To submit a question for possible inclusion here, please use the "Contact Us" link on the home page.
Does my gene search include SNPs in the promoter region?
If you are searching the database, no promoter region is included. Only the transcribed portion of the gene is selected.
However, you may extend the region with "upstream" and "downstream" in the same form that you enter the gene name (or ID).
"Upstream" is on the 5' end, and "downstream" is on the 3' end of the gene, so that extending upstream can be used to include a promoter region.
If you are searching by candidate gene, there is usually a few kb upstream and downstream included, depending on the region selected in the original sequencing.
How can I find out if there are alternative transcripts for my gene?
Query the gene, and click the "display snp summary" button. Look at the "Function"
column. If there are SNPs in the transcribed region of the gene, the function will be a link.
Clicking on this link brings up the gene models for each transcript. The gene BRCA1 is an example
of a gene having several alternative transcripts.
How can I find SNPs that are in linkage disequilibrium with a given SNP?
(1) select "dbSNP rsID" on the home page
(2) enter the rs ID of the SNP, and extend the chromosome region upstream and/or downstream to define the region of nearby SNPs (large enough to contain a number of other SNPs)
(3) set "Display SNPs By" to Custom-Text
(4) click on the "display linkage disequilibrium" button
(5) select the radio button "SNPs paired with ..."
(6) choose an r2 threshold and select annotation
(7) click the submit button
How does tag-SNP selection in GVS compare to that of the ldSelect Perl script at http://pga.gs.washington.edu?
The original Perl algorithm has been re-written in Java. The Java version has been augmented with the option to put SNPs that have many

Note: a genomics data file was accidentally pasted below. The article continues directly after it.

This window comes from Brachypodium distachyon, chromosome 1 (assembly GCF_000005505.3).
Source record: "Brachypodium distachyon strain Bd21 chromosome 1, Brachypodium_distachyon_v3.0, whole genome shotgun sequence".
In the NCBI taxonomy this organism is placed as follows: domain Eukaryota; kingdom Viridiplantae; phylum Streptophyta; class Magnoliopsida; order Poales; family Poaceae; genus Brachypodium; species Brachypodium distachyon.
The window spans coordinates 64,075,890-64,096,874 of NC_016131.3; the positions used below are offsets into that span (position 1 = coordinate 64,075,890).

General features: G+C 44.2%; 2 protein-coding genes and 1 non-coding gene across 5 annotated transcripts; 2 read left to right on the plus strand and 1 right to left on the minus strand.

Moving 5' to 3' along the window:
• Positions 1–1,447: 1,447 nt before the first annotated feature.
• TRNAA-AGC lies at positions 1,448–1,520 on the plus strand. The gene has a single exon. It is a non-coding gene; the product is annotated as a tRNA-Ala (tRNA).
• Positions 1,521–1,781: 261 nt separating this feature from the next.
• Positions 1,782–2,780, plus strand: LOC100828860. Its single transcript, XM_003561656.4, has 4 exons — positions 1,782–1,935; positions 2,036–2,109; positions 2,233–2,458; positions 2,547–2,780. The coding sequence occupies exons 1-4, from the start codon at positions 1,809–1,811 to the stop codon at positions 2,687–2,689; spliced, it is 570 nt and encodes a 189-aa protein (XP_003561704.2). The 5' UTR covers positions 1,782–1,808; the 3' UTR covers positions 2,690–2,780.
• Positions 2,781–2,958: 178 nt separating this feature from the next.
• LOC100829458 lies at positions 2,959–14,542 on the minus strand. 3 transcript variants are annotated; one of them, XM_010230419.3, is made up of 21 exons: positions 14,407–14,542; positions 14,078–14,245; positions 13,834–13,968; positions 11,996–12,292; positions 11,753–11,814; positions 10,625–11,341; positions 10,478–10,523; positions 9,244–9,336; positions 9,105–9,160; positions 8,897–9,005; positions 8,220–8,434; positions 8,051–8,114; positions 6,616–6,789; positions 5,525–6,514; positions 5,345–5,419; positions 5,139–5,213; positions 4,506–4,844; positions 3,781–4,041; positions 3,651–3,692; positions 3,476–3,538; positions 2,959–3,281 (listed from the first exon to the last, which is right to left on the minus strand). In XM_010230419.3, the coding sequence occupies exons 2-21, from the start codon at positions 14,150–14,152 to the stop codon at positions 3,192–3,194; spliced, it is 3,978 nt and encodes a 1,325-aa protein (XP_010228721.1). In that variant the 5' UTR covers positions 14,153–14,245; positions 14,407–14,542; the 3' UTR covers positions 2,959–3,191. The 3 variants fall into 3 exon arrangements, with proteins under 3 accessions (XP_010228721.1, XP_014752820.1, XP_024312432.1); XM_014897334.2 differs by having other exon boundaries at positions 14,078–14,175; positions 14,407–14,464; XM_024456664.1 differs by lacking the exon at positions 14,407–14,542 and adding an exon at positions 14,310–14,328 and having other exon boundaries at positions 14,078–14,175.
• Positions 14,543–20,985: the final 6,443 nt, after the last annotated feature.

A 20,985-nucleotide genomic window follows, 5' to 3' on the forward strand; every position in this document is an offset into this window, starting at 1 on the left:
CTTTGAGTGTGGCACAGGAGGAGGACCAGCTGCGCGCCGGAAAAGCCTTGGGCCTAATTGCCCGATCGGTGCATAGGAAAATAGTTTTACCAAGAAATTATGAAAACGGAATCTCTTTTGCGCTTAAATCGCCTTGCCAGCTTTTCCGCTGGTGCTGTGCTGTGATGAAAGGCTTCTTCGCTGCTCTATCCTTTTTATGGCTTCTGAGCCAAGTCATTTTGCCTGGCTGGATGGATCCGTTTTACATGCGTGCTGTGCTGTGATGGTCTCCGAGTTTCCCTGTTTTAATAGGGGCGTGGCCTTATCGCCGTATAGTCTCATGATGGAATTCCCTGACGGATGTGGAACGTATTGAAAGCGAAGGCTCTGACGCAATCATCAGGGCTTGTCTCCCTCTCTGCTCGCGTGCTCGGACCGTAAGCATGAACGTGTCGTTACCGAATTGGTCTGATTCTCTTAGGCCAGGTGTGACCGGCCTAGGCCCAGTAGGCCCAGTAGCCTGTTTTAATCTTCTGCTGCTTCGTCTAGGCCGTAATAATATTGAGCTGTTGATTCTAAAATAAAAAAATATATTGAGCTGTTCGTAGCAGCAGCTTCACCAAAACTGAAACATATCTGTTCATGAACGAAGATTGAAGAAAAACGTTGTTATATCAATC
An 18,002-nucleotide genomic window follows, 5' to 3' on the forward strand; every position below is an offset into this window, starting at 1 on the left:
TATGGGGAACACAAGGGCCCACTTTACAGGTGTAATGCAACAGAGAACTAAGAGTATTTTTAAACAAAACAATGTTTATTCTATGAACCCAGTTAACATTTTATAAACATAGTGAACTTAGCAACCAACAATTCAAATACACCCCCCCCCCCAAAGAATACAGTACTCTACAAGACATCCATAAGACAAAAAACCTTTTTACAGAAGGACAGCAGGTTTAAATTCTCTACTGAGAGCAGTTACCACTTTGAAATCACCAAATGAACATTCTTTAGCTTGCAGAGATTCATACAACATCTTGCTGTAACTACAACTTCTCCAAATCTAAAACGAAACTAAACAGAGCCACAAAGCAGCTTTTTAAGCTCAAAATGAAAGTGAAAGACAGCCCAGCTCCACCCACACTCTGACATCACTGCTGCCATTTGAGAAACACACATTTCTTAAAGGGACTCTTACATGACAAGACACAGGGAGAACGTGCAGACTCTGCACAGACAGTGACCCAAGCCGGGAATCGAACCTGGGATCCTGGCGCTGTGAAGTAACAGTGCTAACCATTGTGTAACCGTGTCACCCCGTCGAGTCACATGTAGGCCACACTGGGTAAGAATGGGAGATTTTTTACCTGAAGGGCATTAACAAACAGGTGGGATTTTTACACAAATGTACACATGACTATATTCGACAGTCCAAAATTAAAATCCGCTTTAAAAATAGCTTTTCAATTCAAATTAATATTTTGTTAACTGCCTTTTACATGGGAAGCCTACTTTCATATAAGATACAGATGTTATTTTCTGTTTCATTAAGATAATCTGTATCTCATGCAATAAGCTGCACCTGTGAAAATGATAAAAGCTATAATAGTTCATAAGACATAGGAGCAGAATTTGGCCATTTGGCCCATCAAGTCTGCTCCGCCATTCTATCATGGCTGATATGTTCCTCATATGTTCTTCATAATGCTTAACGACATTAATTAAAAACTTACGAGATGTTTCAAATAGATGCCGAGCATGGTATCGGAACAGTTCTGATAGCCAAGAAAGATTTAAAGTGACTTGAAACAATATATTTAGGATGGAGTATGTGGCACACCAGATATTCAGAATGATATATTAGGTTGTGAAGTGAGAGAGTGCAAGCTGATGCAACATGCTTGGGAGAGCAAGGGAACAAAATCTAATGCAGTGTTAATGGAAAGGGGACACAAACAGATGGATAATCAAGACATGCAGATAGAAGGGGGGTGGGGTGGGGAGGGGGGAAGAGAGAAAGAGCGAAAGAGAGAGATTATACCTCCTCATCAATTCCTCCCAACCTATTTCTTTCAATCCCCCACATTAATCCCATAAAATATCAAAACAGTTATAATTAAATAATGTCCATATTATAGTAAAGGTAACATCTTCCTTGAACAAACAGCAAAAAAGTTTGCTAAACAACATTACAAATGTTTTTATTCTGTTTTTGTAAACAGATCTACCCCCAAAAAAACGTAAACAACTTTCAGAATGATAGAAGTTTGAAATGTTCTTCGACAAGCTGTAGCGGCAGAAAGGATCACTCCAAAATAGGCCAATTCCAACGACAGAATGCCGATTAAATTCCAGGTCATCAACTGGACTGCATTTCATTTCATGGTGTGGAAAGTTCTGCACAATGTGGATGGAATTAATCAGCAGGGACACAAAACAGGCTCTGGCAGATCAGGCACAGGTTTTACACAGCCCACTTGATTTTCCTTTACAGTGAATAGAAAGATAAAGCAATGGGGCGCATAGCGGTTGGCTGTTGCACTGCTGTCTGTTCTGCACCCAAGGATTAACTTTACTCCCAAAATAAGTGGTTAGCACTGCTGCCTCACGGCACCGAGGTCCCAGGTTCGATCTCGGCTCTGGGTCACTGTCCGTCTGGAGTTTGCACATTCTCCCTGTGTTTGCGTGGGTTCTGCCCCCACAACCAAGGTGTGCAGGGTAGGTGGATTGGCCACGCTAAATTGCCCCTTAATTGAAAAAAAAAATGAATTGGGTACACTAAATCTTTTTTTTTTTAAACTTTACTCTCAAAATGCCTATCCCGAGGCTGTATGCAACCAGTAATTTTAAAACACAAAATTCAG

missing genotypes (NN) into separate bins, as missing genotypes skew the results.
For the same genotypes, if the "Data Coverage for Tag SNPs" and "Data Coverage for Clustering" parameters are set to 0,
and the "r2 Threshold" is set the same (default is 0.64 for ldSelect and 0.80 for GVS), then the
tag SNPs should be the same.
What are "other SNPs" in the tag-SNP table?
For each bin, the "tag SNPs" are the SNPs for which the pairwise-r2 values between them any other SNPs in the bin are greater than or equal to
the r2-threshold you defined by the "r2 Threshold" parameter, while the "other SNPs" are SNPs for which the pairwise-r2
values to one or more SNPs in the bin are less than the r2-threshold. The "tag SNPs" are the better choice for variations to genotype in a medical study,
though "other SNPs" may be chosen if the "tag SNPs" cannot be used (for example if there are technical genotyping problems).
If there is more than one tag SNP for a bin, only one of them needs to be chosen for genotyping.
If you have more information about some tag SNPs, such as SNPs in the promoter region, in coding regions, or in utr,
or any biological relevance etc., you can use that information to decide which of the tag SNPs in a bin to use.
How are the data coverage parameters used for selecting tag SNPs?
The r2 values are calculated for each SNP pair, and if either SNP is missing data for a particular individual,
that individual's data is ignored for both SNPs. That is, N11, N12 etc. on the
will not include those individuals.
When both genotype coverage parameters are set to zero,
each SNP is looked at, and the number of other SNPs exceeding the r2 threshold is counted.